Shop Windows to the Universe

Our Glaciers: Then and Now activity kit helps you see the changes taking place in glaciers around the world. See all our activity kits and classroom activities.
This radar dish at the Sondrestrom Observatory in Greenland is used to study the ionosphere.

Ground-based Observations of Space Weather

Spacecraft help us observe and measure space weather. We also make some kinds of space weather measurements from the surface of Earth. Satellites are better for some kinds of observations. However, observations made from the ground have advantages too. Instruments on the ground are much less expensive and are much easier to fix than instruments on satellites. Also, some observations have been made from Earth for many, many years, so we have a long history of measurements. Records of sunspots are a good example of this. Observations from spacecraft, on the other hand, only go back a few decades or less.

Watching the Sun from Earth

Astronomers have used special telescopes to view the Sun for centuries. They have kept records of sunspot counts for a long time. They have also observed the Sun's corona (part of its atmosphere) during total eclipses of the Sun. Scientists also use spectroscopes, instruments that break sunlight up into different colors, to learn about the elements in the Sun. Some telescopes that are high up in mountains can even "see" infrared (IR) "light" from the Sun. Coronagraphs, instruments that make artificial eclipses, help us study the Sun's atmosphere.

Northern Lights and Southern Lights - the Aurora

When space weather storms hit Earth's atmosphere, they create a glow in the sky we call the aurora (or Southern or Northern Lights). People have observed aurora for many years. Those observations give us a record of space weather storms that goes far back in time. Aurora watchers can notice how bright an aurora is and how long it lasts. This helps us know how strong a space weather storm is.

Using Radio Waves to Observe the Ionosphere

Space weather causes changes in Earth's atmosphere. Instruments on Earth help us keep track of how the atmosphere changes. One part of the atmosphere, the ionosphere, has lots of electrically charged particles in it. Stations on the ground work with satellites to beam radio waves through the ionosphere. The particles in the ionosphere affect the radio signals, allowing scientists to measure the ionosphere. They can see how the ionosphere changes as space weather changes.

Measuring Magnetic Fields around the Globe

The solar wind carries the Sun's magnetic field, which is called the Interplanetary Magnetic Field (IMF), with it. When the IMF gets to Earth, it combines with Earth's own magnetic field. Scientists use many magnetometers around the globe to measure the combined magnetic field. When these measurements change, we know that space weather is changing, too.

Last modified May 11, 2006 by Jennifer Bergman.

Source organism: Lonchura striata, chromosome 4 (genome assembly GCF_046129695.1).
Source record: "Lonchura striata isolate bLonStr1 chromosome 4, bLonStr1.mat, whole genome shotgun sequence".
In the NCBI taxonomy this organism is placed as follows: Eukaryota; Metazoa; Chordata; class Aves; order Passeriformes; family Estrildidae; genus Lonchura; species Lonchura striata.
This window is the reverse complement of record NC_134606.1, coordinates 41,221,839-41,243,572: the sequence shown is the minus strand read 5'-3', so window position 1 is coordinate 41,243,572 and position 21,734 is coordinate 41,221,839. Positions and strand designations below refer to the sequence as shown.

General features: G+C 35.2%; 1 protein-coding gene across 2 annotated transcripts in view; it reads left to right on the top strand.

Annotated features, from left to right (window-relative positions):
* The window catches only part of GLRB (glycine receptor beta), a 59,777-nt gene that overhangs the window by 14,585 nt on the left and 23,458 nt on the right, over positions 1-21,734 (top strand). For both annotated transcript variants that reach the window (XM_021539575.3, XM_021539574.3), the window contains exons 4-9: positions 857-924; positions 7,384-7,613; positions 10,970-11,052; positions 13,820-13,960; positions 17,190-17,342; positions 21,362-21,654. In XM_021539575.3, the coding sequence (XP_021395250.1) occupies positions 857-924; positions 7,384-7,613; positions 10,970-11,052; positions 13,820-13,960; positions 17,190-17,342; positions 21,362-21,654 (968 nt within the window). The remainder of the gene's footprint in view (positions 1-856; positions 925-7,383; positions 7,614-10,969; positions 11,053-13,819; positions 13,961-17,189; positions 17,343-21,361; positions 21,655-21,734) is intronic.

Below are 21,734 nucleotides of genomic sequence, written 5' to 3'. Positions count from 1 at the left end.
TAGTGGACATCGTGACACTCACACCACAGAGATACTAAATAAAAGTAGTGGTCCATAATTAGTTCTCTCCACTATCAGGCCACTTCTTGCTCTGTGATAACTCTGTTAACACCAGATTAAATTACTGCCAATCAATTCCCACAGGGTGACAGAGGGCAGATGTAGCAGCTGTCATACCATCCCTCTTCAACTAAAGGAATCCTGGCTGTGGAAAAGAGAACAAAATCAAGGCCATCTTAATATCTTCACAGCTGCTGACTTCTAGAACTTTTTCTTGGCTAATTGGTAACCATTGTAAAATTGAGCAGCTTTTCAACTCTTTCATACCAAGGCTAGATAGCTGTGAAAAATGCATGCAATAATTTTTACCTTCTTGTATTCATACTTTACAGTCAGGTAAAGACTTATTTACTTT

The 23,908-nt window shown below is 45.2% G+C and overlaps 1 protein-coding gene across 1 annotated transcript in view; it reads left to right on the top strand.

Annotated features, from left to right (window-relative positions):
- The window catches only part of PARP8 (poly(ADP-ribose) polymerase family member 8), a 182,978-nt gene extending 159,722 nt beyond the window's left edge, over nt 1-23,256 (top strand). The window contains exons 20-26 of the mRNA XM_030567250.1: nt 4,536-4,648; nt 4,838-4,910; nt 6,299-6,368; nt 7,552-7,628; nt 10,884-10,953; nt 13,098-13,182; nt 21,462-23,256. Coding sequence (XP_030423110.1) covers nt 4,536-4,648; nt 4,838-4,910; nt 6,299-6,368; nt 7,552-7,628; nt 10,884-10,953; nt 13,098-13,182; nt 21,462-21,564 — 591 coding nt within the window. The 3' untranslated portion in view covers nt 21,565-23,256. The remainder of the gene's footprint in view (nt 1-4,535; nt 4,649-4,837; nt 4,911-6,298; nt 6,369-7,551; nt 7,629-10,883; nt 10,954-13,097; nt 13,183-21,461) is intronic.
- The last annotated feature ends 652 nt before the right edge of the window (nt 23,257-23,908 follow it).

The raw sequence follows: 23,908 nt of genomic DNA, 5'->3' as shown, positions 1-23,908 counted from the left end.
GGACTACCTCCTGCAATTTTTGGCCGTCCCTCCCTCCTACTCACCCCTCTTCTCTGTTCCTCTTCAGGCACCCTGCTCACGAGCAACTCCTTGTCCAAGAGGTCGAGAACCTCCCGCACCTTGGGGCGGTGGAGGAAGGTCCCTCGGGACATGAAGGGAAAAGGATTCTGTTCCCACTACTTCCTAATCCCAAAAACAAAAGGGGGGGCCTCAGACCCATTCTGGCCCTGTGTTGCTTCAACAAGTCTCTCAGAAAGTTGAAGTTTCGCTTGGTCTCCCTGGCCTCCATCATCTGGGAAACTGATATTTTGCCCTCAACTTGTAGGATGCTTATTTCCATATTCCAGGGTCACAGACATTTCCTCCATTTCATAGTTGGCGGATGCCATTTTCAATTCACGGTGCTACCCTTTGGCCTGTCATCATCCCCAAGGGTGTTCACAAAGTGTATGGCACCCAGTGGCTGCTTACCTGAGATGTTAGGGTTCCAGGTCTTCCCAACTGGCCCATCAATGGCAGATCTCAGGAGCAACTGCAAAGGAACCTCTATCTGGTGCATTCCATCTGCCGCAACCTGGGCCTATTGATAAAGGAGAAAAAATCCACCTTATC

Shop Windows to the Universe Science Store!

Our online store includes books on science education, ranging from evolution, classroom research, and the need for science and math literacy!

Windows to the Universe Community



You might also be interested in:

How do Satellites & Spacecraft Monitor Space Weather?

Satellites and other spacecraft help us observe space weather. They collect data about the Sun, Earth's magnetosphere, Earth's atmosphere, and space weather throughout the rest of our Solar System. Spacecraft...more

History of Sunspot Observations

You may not know that humans have observed sunspots for a very long time. These records have been around so long in fact, that we can link sunspot number with solar activity. Large sunspots can sometimes...more

Solar Storms

You know, of course, that certain conditions in the Earth's atmosphere can cause powerful storms like thunderstorms, blizzards, tornadoes, and hurricanes. The Sun also has an atmosphere, and incredible...more


IMF stands for Interplanetary Magnetic Field. It is another name for the Sun's magnetic field. The Sun's magnetic field is huge! It goes beyond any of the planets. The Sun's magnetic field got its name...more

Instruments & Techniques for Space Weather Measurements

How do scientists measure space weather? Let's take a look! Scientists watch the Sun with special telescopes. Some of the telescopes are on Earth, while others are on satellites. Some of the telescopes...more

The Sun and the Solar Atmosphere

What are the "parts" of the Sun? The photosphere is the visible "surface" of the Sun. The three regions of the solar interior are the core, the radiative zone, and the uppermost convective...more

How Scientists Study Space Weather

Scientists combine various techniques to study space weather. Earth-based and orbiting telescopes constantly observe the Sun in many different wavelengths. Both satellites and ground-based instruments...more

How does Space Weather affect Earth and Human Society?

Although space weather forecasts are not normally featured on the evening news, space weather does impact life on Earth in many ways. Our modern, technologically complex systems - including communications,...more

Windows to the Universe, a project of the National Earth Science Teachers Association, is sponsored in part is sponsored in part through grants from federal agencies (NASA and NOAA), and partnerships with affiliated organizations, including the American Geophysical Union, the Howard Hughes Medical Institute, the Earth System Information Partnership, the American Meteorological Society, the National Center for Science Education, and TERC. The American Geophysical Union and the American Geosciences Institute are Windows to the Universe Founding Partners. NESTA welcomes new Institutional Affiliates in support of our ongoing programs, as well as collaborations on new projects. Contact NESTA for more information. NASA ESIP NCSE HHMI AGU AGI AMS NOAA